Please use this identifier to cite or link to this item: https://hdl.handle.net/11681/12231
Title: Soil Remediation Demonstration Project : biodegradation of heavy fuel oils
Authors: Construction Productivity Advancement Research Program (U.S.)
Weston & Sampson Engineers.
Reynolds, Charles M. (Charles Michael), 1950-
Bhunia, Prasanta Kumar
Koenen, Brent A.
Keywords: Biotreatment
Diesel
Bioventing
Land farming
Crude oil
Petroleum
Soils
Soil remediation
Publisher: Cold Regions Research and Engineering Laboratory (U.S.)
Engineer Research and Development Center (U.S.)
Series/Report no.: Special report (Cold Regions Research and Engineering Laboratory (U.S.)) ; 97-20.
Description: Special Report
Abstract: Treatment of oil-contaminated soils is necessary to protect water supplies, human health, and environmental quality; but because of limited funds, cleanup costs are often prohibitive. High costs are exacerbated in cold regions such as Alaska, where spills are often in areas inaccessible to heavy equipment and where there is limited infrastructure. Owing to the lack of infrastructure, widespread fuel distribution systems, and the need for heating in the cold climate, there are numerous small-scale oil spills. Low-cost treatments applicable to small-scale spills are needed. The object of this CPAR project was to examine using cost-effective, on-site bioremediation techniques for heavy-oil-contaminated soil in cold regions. Both heavy-oil and diesel-contaminated soils were used to compare landfarming, a low-intensity treatment, to pile bioventing, a costlier treatment. For each soil-contaminant combination, we compared nutrient additions to a control with no nutrient additions. Under the conditions of this study, landfarming with nutrient additions was as effective for treating diesel-contaminated soil as was bioventing with nutrient additions. For heavy oils, landfarming with nutrients resulted in lower soil concentrations after one year, but differences among treatments were not statistically significant. Because landfarming does not require pumps, electricity, or plumbing, all costs are less than for bioventing. The minimal requirements for infrastructure also make landfarming attractive in remote sites typical of cold regions.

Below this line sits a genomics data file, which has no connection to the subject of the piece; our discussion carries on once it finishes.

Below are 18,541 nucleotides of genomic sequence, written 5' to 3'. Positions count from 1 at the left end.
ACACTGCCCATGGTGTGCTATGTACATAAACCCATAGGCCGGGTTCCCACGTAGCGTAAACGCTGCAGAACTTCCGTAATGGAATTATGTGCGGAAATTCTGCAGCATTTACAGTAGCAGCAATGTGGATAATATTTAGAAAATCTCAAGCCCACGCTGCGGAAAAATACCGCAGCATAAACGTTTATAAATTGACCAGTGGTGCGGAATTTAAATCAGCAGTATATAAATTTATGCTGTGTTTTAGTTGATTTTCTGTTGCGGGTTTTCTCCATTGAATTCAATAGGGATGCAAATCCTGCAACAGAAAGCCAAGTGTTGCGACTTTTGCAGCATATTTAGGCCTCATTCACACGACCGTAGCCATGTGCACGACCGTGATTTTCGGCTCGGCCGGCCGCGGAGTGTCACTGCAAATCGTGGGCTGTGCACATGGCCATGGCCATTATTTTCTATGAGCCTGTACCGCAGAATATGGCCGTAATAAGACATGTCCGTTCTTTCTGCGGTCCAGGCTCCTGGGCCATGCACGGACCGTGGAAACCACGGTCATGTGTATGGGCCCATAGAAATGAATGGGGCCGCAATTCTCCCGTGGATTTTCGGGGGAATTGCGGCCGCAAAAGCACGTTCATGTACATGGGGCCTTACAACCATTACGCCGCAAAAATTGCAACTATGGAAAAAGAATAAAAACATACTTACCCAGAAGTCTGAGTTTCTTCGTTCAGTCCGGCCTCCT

Rights: Approved for public release; distribution is unlimited.
URI: http://hdl.handle.net/11681/12231
Appears in Collections:Special Report

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